Judge rejects police union president's lawsuit against former chief

An Ottawa judge has dismissed a lawsuit by the head of the city's police union, who claimed the force's former chief barred him from police buildings in an attempt to sabotage his reputation.

Skof, who remains at the helm of the Ottawa Police Association, filed the $500,000 claim against Charles Bordeleau last March. It was the culmination of a bitter public dispute between the two men.

Two months earlier, Ontario Provincial Police had charged Skof with breach of trust and obstruction of justice over an unverified recording in which he's heard discussing alleged illegal activity involving Coun. Eli El-Chantiry, the chair of the city's police services board. 

Bordeleau suspended Skof from the force, but he refused to step down from the union and denied having had anything to do with the matter.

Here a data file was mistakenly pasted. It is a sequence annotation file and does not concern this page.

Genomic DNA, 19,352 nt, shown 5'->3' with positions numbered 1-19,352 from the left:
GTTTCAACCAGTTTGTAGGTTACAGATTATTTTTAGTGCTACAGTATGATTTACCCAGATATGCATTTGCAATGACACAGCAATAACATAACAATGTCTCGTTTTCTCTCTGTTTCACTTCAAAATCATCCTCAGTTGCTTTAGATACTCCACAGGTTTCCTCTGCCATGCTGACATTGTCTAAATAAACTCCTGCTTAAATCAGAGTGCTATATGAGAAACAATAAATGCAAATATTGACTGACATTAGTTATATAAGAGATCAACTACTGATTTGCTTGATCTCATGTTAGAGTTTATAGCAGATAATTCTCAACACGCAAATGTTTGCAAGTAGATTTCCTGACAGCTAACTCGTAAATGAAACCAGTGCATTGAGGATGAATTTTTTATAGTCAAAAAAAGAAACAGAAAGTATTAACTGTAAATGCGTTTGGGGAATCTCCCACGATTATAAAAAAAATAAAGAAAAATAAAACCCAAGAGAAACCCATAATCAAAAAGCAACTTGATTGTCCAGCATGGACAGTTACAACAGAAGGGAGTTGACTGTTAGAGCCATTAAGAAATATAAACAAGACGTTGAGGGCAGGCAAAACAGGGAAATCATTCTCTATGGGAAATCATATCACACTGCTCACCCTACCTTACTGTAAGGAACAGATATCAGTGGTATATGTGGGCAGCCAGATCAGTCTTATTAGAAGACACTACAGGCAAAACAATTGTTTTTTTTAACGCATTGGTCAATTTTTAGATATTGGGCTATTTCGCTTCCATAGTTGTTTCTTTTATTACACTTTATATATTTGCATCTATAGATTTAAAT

No jurisdiction, court rules

Bordeleau and the police board argued the dispute fell within the collective agreement and the Police Services Act, the legislation that governs police officers in Ontario. 

Skof's lawyers argued his client wasn't subject to the conditions in the collective agreement because he was on leave to head the police union. 

In his written dismissal of the lawsuit on Dec. 20, 2019,  Superior Court Justice Marc Labrosse said Skof remained a police employee. 

"In considering all the documents that acknowledge the secondment of an officer to the OPA, it is clear that a person continues to be a police officer for the purposes of the (Police Services Act) and specifically that he continues to be an employee as defined in the collective agreement," Labrosse wrote. "The Superior Court does not have jurisdiction over the dispute and it is not for this court to determine the proper venue." 

Ottawa's new police chief, Peter Sloly, lifted Skof's suspension earlier this month, but Skof still faces criminal charges in the matter.